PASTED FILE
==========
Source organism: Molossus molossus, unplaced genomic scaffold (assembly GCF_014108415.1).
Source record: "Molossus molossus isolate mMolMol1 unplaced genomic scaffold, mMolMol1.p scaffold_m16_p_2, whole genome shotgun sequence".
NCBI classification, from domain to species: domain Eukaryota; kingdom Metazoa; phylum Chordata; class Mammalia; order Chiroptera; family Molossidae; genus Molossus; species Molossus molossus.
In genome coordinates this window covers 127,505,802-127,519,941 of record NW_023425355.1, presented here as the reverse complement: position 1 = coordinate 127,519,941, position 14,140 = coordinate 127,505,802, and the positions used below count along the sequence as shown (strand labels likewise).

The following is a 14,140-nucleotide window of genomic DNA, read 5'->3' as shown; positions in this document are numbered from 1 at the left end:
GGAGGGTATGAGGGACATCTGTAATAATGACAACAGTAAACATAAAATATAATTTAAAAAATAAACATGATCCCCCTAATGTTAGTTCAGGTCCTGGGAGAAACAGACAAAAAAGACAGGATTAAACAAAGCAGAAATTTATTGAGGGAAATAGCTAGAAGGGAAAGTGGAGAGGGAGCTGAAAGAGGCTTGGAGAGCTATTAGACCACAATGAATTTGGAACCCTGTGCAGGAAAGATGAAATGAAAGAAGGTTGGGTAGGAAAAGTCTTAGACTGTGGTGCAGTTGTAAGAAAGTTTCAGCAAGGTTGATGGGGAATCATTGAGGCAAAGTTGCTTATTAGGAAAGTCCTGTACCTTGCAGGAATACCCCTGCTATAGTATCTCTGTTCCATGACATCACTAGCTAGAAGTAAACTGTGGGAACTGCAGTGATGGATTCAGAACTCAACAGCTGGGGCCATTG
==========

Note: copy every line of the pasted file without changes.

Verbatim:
Source organism: Molossus molossus, unplaced genomic scaffold (assembly GCF_014108415.1).
Source record: "Molossus molossus isolate mMolMol1 unplaced genomic scaffold, mMolMol1.p scaffold_m16_p_2, whole genome shotgun sequence".
NCBI classification, from domain to species: domain Eukaryota; kingdom Metazoa; phylum Chordata; class Mammalia; order Chiroptera; family Molossidae; genus Molossus; species Molossus molossus.
In genome coordinates this window covers 127,505,802-127,519,941 of record NW_023425355.1, presented here as the reverse complement: position 1 = coordinate 127,519,941, position 14,140 = coordinate 127,505,802, and the positions used below count along the sequence as shown (strand labels likewise).

The following is a 14,140-nucleotide window of genomic DNA, read 5'->3' as shown; positions in this document are numbered from 1 at the left end:
GGAGGGTATGAGGGACATCTGTAATAATGACAACAGTAAACATAAAATATAATTTAAAAAATAAACATGATCCCCCTAATGTTAGTTCAGGTCCTGGGAGAAACAGACAAAAAAGACAGGATTAAACAAAGCAGAAATTTATTGAGGGAAATAGCTAGAAGGGAAAGTGGAGAGGGAGCTGAAAGAGGCTTGGAGAGCTATTAGACCACAATGAATTTGGAACCCTGTGCAGGAAAGATGAAATGAAAGAAGGTTGGGTAGGAAAAGTCTTAGACTGTGGTGCAGTTGTAAGAAAGTTTCAGCAAGGTTGATGGGGAATCATTGAGGCAAAGTTGCTTATTAGGAAAGTCCTGTACCTTGCAGGAATACCCCTGCTATAGTATCTCTGTTCCATGACATCACTAGCTAGAAGTAAACTGTGGGAACTGCAGTGATGGATTCAGAACTCAACAGCTGGGGCCATTG